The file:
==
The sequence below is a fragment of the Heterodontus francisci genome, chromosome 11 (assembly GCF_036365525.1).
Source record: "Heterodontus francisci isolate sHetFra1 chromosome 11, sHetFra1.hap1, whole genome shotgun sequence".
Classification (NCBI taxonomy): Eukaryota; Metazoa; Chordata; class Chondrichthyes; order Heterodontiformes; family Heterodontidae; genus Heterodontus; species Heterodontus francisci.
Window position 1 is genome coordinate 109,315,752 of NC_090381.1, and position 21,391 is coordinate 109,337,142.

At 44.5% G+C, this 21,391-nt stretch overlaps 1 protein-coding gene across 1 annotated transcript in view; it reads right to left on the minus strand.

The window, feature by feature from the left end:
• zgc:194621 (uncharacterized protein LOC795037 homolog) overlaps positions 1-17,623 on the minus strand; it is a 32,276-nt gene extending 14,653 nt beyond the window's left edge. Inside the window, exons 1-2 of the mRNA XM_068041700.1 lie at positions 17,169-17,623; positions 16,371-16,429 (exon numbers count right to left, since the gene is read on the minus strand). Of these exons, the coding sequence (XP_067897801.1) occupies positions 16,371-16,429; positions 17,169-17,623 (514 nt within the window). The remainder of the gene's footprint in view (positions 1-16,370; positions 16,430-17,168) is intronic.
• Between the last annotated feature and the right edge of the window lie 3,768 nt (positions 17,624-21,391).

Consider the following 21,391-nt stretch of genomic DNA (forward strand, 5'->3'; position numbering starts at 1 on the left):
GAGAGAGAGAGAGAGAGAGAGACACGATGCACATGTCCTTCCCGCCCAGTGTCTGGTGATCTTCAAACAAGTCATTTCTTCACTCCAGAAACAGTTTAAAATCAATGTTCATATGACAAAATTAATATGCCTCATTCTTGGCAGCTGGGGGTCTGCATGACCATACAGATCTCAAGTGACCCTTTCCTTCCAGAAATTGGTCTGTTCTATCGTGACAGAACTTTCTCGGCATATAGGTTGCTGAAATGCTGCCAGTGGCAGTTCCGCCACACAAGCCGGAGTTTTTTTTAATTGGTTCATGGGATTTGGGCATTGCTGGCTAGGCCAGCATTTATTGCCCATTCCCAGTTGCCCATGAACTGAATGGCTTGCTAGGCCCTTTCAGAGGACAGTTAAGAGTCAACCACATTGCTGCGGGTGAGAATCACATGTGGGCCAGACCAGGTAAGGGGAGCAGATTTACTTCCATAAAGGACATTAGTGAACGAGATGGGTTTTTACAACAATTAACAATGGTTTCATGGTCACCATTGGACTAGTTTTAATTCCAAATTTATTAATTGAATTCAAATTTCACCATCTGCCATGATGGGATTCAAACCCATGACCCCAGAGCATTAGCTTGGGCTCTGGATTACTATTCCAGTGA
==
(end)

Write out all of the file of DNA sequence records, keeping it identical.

The sequence below is a fragment of the Heterodontus francisci genome, chromosome 11 (assembly GCF_036365525.1).
Source record: "Heterodontus francisci isolate sHetFra1 chromosome 11, sHetFra1.hap1, whole genome shotgun sequence".
Classification (NCBI taxonomy): Eukaryota; Metazoa; Chordata; class Chondrichthyes; order Heterodontiformes; family Heterodontidae; genus Heterodontus; species Heterodontus francisci.
Window position 1 is genome coordinate 109,315,752 of NC_090381.1, and position 21,391 is coordinate 109,337,142.

At 44.5% G+C, this 21,391-nt stretch overlaps 1 protein-coding gene across 1 annotated transcript in view; it reads right to left on the minus strand.

The window, feature by feature from the left end:
• zgc:194621 (uncharacterized protein LOC795037 homolog) overlaps positions 1-17,623 on the minus strand; it is a 32,276-nt gene extending 14,653 nt beyond the window's left edge. Inside the window, exons 1-2 of the mRNA XM_068041700.1 lie at positions 17,169-17,623; positions 16,371-16,429 (exon numbers count right to left, since the gene is read on the minus strand). Of these exons, the coding sequence (XP_067897801.1) occupies positions 16,371-16,429; positions 17,169-17,623 (514 nt within the window). The remainder of the gene's footprint in view (positions 1-16,370; positions 16,430-17,168) is intronic.
• Between the last annotated feature and the right edge of the window lie 3,768 nt (positions 17,624-21,391).

Consider the following 21,391-nt stretch of genomic DNA (forward strand, 5'->3'; position numbering starts at 1 on the left):
GAGAGAGAGAGAGAGAGAGAGACACGATGCACATGTCCTTCCCGCCCAGTGTCTGGTGATCTTCAAACAAGTCATTTCTTCACTCCAGAAACAGTTTAAAATCAATGTTCATATGACAAAATTAATATGCCTCATTCTTGGCAGCTGGGGGTCTGCATGACCATACAGATCTCAAGTGACCCTTTCCTTCCAGAAATTGGTCTGTTCTATCGTGACAGAACTTTCTCGGCATATAGGTTGCTGAAATGCTGCCAGTGGCAGTTCCGCCACACAAGCCGGAGTTTTTTTTAATTGGTTCATGGGATTTGGGCATTGCTGGCTAGGCCAGCATTTATTGCCCATTCCCAGTTGCCCATGAACTGAATGGCTTGCTAGGCCCTTTCAGAGGACAGTTAAGAGTCAACCACATTGCTGCGGGTGAGAATCACATGTGGGCCAGACCAGGTAAGGGGAGCAGATTTACTTCCATAAAGGACATTAGTGAACGAGATGGGTTTTTACAACAATTAACAATGGTTTCATGGTCACCATTGGACTAGTTTTAATTCCAAATTTATTAATTGAATTCAAATTTCACCATCTGCCATGATGGGATTCAAACCCATGACCCCAGAGCATTAGCTTGGGCTCTGGATTACTATTCCAGTGA